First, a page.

The solution is exploring the possibility of redesigning the cooling system of the Mercedes cars, taking into consideration all the issues that are pertinent to the problem. The redesigning should work towards providing a lasting solution to the problem that is now a major concern. The solution should look at both the design of flow and the quality of materials used in the system. Solving the overheating problems and costs will not only benefit the end users but also the company’s image and reputation. It will also help prevents financial losses due to recalling back vehicles due to overheating

HUH . . . ?! :confused:

Doesn’t sound like this guy actually has a question . . .

Sounds like he might own a Benz which has experienced some problems, and he wanted to rant . . . ?

Wouldn’t it be easier if he just said what his car was, what problems he’s experiencing, and ask us to provide advice . . . ?!

I think he was just alerting people to issues, Call it a PSA.


Thanks . . . ?!

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Nah, a cut-and-paste post is waaay easier! :stuck_out_tongue_winking_eye:


Wow, just like a 1974 Ford Pinto, but Mercedes cost a lot more to fix.


All of that applies to any make and model of car; including the old VW air cooled engines although in the case of the latter overheating was caused by fan belt issues and/or a failed thermostat.

It’s all generic info which does not necessarily mean that it’s a manufacturing flaw. Fires and recalls mean near nothing to me as that is a financial based decision; cost of recall vs dealing with a clueless judge and jury…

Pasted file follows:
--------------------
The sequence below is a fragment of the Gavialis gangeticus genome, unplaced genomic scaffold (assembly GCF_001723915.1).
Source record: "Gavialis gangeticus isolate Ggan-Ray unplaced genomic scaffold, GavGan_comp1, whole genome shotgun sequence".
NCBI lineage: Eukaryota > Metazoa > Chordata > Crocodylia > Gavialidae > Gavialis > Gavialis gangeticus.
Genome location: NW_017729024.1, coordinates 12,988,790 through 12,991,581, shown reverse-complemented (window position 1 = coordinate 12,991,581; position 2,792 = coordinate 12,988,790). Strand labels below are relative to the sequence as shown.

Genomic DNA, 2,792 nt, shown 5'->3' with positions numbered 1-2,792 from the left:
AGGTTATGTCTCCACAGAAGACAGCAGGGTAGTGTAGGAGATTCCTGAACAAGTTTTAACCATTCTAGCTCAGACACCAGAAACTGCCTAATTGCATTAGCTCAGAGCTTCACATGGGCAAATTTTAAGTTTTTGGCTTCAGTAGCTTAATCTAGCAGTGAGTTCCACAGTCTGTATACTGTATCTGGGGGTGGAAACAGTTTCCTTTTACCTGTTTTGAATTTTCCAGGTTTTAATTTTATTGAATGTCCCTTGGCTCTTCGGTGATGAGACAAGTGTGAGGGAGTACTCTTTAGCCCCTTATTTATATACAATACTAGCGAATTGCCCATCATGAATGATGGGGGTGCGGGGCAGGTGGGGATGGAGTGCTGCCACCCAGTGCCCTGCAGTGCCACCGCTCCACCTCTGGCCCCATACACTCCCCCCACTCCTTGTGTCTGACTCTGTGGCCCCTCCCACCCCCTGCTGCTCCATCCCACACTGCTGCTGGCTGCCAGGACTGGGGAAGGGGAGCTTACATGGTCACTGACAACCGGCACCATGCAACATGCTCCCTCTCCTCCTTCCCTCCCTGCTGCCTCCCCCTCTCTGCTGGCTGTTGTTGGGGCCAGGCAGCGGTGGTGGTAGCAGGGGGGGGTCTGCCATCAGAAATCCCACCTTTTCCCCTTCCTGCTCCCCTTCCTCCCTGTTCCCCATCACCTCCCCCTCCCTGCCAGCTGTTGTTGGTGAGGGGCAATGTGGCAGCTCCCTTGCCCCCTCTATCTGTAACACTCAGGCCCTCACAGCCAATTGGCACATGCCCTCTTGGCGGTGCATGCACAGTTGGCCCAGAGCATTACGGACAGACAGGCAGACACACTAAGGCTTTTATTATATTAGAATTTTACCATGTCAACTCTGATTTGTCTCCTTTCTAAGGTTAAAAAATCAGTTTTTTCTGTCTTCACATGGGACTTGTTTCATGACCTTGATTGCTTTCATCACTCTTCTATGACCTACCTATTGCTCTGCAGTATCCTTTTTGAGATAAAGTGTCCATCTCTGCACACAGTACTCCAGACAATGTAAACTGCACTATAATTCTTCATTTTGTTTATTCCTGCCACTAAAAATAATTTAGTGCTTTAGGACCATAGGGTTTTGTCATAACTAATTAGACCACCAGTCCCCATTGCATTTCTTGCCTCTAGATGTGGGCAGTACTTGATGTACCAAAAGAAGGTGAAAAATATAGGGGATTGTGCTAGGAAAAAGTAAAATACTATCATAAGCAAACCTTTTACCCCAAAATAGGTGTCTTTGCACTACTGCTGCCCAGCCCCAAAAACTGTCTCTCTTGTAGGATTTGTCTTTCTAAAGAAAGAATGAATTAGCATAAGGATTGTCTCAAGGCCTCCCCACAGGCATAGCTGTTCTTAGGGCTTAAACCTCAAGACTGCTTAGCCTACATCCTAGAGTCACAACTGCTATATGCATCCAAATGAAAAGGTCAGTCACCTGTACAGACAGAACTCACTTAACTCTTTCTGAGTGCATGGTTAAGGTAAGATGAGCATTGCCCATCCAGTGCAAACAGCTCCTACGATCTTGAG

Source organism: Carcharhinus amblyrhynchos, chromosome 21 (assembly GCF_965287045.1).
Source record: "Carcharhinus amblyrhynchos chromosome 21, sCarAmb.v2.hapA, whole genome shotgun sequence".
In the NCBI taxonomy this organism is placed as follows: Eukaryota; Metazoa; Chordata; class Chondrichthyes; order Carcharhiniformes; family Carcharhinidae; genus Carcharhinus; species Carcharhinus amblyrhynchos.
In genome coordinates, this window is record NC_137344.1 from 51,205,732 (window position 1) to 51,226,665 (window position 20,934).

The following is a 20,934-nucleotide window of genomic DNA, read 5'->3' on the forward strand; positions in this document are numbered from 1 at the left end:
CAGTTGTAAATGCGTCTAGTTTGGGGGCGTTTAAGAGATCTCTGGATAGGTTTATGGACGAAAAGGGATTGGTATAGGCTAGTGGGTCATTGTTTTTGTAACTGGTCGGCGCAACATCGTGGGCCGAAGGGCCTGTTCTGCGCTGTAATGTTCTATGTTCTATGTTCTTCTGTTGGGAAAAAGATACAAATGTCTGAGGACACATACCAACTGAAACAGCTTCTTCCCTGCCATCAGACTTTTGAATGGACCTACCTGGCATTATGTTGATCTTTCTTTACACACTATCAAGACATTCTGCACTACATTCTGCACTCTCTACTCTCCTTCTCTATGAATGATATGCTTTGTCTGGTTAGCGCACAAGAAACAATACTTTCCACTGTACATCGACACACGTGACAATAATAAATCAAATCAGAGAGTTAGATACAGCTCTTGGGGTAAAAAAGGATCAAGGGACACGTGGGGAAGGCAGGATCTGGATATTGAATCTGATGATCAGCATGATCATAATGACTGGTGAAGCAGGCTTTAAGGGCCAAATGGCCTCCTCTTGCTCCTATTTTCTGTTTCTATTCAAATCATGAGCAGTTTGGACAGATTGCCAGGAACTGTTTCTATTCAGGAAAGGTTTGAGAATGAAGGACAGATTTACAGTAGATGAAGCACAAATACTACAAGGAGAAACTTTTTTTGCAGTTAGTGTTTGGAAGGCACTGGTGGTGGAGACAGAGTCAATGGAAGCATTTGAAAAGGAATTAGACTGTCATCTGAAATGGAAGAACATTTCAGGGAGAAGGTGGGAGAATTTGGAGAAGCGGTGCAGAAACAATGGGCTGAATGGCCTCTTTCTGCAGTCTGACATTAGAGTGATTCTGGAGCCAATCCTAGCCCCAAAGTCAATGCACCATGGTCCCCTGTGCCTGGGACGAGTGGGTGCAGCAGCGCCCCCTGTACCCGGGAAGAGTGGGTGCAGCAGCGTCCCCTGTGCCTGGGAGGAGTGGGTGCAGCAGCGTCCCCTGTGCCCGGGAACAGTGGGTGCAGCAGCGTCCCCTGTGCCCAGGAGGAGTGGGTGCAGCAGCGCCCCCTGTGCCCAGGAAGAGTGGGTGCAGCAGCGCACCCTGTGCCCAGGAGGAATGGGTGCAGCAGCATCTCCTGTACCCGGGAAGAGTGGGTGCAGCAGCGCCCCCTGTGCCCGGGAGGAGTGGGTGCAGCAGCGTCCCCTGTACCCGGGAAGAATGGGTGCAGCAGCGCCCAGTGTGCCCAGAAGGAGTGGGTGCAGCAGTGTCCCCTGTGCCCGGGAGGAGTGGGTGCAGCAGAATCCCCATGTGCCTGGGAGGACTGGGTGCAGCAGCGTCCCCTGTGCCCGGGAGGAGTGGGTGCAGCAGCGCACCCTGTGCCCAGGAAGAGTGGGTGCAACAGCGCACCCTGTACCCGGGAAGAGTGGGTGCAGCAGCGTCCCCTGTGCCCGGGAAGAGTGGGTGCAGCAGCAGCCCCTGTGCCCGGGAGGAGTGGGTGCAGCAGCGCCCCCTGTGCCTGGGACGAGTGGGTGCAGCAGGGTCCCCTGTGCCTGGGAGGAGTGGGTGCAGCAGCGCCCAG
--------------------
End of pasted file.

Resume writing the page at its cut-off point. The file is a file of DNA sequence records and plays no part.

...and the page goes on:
If someone is overheating a liquid cooled engine to the point of it blazing up then the problem is with the driver of said car who ignores the temp gauge and warning signs.

This was an interesting read. Thanks for posting

It doesn’t seem like we get any more reports of Mercedes vehicles overheating here than other brands. Might be hardtop compare b/c Mercedes owners might be under-represented here. Sort of like the Pawn Stars episode where they bought a hot air balloon. The owner said “more people are killed each year in highway accidents than hot air balloons”. The ever-logical Chumley then pointed out that there’s a lot more vehicles on America’s highways than hot air balloons floating in the sky.

It’s BS until some actual facts are supplied. No evidence, so it can be dismissed.

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op has an axe to grind . . . it’s as simple as that


To me it reads like something a beginning engineering student would write, say as part of a technical writing class. If that’s what it is, I’d give it a B+ or A-.

I have a 2009 c 300 that has an over heating issue and I can’t figure out what is causing it the only way the engine doesn’t reach past 120 degrees is if I run the heater even then it runs at around 95-100 degrees?

As I advised you in another thread, have the car towed to a qualified independent mechanic.